Recommended Readings

Below is a list of what we consider to be essential readings on selected topics. If you would like assistance acquiring any of these texts, please feel free to contact us [revolutionaryaim -(@)- yandex 。com] and we would be happy to help.

Foundations of Political Economy

  • Fine, Ben & Saad-Filho, Alfredo. Marx’s ‘Capital’ – A condensed summary of the three volumes of Marx’s Capital. Might be slightly hard-going for those completely unfamiliar with the concepts. Useful as a quick reference.
  • Ruhle, Otto. Karl Marx’s Capital – A significantly abridged version of Das Kapital volume I. Highly recommended for people less familiar with Marxist categories of political economy, and for people looking to refresh their knowledge of the fundamentals.
  • Sweezy, Paul. Theory of Capitalist Development – A very well-written and understandable introduction to Marxian economics. Explains basic to advanced Marxian economic terminology and concepts in a thorough and ordered, yet easy-to-read manner.
  • Nicholas, Howard. Marx’s Theory of Price and Its Modern Rivals – An advanced discussion of Marx’s price theory. The text presupposes a fair degree of familiarity with political economy, but is ultimately a definitive interpretation of Marx’s “transformation” procedure.


  • Biel Robert. Eurocentrism and the Communist Movement – As the title implies, an extensive discussion of eurocentrism within Marxism. Explores eurocentric theory and practices within the broad communist movement of past and present, and also within the works of Marx and Engels themselves, in order to motivate a genuinely anti-imperialist Marxism.
  • Bromma. The Worker Elite: Notes on the “Labor Aristocracy” – A solid introductory text to the concept of the labor aristocracy. Highly accessible.
  • Cope, Zak. Divided World Divided Class – A thorough expose on the ideology of First Worldism and its historical and political-economic foundations. Contains historical analysis of the development of First Worldism, empirical measurements of international value transfer, and discussion of implications.
  • Manifest–Communist Working Group. Unequal Exchange and the Prospects of Socialism – Unravels the mechanics of unequal exchange using Marxist political economy. Very clear and accessible. Also contains a solid overview / refresher on foundational concepts such as value, surplus value, and price.
  • Sakai, J. Settlers: Mythology of the White Proletariat – An in-depth historical analysis of white labor in the united states and its historical allegiance with the u.s. ruling class against oppressed peoples.
  • V., Klaas. Back on Track: The Object of Third-Worldism – Discusses the transformation of Third-Worldist political economy into a coherent political platform. Critiques the discourse of “revolutionary potential.”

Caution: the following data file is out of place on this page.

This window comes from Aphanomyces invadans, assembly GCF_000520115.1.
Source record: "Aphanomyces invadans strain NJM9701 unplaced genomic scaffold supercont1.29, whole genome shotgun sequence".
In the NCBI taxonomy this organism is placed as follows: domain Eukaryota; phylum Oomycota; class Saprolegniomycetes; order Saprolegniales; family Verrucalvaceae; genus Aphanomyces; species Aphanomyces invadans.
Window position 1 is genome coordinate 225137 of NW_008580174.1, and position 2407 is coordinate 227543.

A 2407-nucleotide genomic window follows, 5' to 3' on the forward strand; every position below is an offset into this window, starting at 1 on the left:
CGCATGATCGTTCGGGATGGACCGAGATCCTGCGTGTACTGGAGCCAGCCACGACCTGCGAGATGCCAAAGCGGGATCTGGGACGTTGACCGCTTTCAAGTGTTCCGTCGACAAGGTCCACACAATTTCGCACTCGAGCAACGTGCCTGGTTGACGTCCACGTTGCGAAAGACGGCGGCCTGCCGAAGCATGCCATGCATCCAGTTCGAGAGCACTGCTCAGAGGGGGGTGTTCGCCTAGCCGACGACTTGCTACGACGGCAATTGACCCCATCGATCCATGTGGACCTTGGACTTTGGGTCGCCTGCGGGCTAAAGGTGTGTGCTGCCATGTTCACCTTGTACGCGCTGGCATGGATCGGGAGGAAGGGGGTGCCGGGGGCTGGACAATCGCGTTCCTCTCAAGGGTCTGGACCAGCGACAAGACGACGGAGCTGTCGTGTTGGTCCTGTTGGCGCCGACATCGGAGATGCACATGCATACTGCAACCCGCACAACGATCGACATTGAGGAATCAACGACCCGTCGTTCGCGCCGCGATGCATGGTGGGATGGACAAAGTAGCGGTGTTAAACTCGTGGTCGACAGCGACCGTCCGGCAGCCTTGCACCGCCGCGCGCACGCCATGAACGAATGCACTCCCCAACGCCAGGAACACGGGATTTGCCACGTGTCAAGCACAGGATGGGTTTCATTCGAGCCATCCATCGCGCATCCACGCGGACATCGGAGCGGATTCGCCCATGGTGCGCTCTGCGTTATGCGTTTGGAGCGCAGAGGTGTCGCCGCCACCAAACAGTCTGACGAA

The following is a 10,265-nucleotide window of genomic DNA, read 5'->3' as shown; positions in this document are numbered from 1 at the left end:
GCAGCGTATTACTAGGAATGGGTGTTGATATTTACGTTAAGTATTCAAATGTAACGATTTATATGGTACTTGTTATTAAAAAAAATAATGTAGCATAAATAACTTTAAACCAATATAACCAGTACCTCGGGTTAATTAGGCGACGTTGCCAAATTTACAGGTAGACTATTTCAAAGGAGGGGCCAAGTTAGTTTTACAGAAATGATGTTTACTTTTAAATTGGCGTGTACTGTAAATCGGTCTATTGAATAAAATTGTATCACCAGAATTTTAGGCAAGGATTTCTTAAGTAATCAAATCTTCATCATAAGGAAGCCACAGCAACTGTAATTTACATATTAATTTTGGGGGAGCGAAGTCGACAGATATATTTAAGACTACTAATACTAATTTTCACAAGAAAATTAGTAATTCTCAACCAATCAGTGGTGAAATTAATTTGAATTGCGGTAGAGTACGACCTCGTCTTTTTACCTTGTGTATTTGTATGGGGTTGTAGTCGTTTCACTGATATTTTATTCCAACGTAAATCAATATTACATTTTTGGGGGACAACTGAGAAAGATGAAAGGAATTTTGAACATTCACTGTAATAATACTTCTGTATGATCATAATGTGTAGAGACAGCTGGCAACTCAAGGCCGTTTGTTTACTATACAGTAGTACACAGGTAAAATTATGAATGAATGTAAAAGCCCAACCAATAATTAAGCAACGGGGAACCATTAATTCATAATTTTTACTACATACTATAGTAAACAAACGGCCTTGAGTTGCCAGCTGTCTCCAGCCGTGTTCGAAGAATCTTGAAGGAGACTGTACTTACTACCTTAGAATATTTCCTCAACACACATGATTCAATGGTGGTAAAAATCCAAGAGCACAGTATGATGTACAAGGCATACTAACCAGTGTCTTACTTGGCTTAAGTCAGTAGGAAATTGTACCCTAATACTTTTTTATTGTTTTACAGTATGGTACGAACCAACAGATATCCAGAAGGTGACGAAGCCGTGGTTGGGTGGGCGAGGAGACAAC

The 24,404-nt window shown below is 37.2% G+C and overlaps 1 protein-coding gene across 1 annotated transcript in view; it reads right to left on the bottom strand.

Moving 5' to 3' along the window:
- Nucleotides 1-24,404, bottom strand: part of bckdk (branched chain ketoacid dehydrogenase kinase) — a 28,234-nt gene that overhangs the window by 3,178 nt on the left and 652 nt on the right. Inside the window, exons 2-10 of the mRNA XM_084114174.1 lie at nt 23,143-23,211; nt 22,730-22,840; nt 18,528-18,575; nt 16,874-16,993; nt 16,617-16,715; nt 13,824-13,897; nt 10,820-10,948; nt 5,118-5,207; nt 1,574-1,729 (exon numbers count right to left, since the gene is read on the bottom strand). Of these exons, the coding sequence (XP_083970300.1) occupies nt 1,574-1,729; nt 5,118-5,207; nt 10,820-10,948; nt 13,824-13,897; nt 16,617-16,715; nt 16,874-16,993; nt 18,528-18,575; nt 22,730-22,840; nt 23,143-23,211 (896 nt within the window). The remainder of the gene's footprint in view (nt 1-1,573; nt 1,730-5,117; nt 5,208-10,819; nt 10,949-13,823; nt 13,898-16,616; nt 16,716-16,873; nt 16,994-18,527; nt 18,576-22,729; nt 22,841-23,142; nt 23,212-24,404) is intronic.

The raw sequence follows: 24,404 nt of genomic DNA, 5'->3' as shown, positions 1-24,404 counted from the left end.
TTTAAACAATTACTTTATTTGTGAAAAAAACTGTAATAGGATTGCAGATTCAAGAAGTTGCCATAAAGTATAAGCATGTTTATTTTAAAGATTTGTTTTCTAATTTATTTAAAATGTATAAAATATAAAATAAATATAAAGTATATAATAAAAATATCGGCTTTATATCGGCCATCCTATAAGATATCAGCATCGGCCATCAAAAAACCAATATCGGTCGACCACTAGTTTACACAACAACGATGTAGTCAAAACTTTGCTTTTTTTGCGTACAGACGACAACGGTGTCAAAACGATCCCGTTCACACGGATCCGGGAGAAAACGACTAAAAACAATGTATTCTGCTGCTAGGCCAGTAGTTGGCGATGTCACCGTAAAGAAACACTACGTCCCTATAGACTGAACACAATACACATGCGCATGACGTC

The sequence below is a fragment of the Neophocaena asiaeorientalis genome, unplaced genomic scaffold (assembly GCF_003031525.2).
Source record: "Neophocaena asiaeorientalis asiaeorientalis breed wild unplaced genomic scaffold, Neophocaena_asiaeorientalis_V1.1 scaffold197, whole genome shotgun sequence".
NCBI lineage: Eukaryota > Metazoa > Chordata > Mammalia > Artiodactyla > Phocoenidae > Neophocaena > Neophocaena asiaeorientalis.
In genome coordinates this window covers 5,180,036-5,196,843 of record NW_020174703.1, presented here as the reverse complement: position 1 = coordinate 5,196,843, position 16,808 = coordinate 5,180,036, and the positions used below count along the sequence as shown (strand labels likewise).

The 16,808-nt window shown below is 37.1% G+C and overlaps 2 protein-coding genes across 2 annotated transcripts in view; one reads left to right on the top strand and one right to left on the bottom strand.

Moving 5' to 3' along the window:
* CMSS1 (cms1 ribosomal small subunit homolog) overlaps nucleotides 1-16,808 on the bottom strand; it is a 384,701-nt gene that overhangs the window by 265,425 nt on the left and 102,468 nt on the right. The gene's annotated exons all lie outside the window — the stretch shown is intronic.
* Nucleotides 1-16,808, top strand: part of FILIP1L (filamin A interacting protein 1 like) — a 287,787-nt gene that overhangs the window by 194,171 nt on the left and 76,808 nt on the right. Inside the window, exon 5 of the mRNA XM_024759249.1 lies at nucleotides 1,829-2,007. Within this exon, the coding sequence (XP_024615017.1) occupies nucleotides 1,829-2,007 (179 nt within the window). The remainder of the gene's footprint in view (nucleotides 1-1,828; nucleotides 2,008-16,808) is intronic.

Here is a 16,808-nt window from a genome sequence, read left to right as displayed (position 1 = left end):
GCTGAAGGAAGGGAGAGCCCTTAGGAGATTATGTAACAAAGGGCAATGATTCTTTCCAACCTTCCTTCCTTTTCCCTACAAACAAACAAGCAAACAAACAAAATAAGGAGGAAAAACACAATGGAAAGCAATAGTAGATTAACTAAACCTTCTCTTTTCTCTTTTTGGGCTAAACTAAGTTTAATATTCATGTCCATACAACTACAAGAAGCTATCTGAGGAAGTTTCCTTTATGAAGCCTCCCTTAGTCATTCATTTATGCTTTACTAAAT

National Liberation / Decolonization

  • Fanon, Frantz. The Wretched of the Earth – An investigation of how colonization dehumanizes native peoples, how unrest among the colonized can transform into revolutionary resistance to colonialism, and how a native people must use all means to throw off the colonizer, ultimately transforming themselves in the process.
  • Memmi, Albert. The Colonizer and the Colonized – Unpacks the effects of colonialism on both the colonizer and the colonized. A good complementary text to Fanon’s Wretched. Contains great insight into the mindset of the colonizing people, providing convincing explanations for reaction among poor colonizers.
  • Sayles, James Yaki. Meditations on Frantz Fanon’s Wretched of the Earth – A companion piece to Fanon’s Wretched of the Earth which not only helps one digest Fanon’s work, but also contains numerous great insights in its own right. Discusses how lessons from Wretched are still relevant today, even in the First World, and illuminates the lengths that are required in order for a people to liberate itself from oppression.
  • Sera, Kae and E. Tani. False Nationalism, False Internationalism – A study of opportunism within imperialist-country revolutionary movements, and the tendency for these movements to work against liberation struggles in the oppressed nations, either through narrow nationalism or a false “internationalism” which seeks dominance over Third World revolutionary struggles.
  • Shakur, Sanyika. Stand Up Struggle Forward: New Afrikan Revolutionary Writings On Nation, Class and Patriarchy – A collection of writings which, among other things, make a compelling case for New Afrikan national liberation as opposed to what Shakur calls “radical integration.” Also contains a poignant perspective on the connection between gender oppression and national oppression.


  • Bromma. Exodus and Reconstruction: Working-Class Women at the Heart of Globalization – Explores the feminization of the global labor force, and how modern capitalism is eroding traditional, family-based patriarchy while maintaining gender oppression as a crucial moment in the production of surplus value. Argues that women will have a central role in anti-capitalist movements in the 21st century.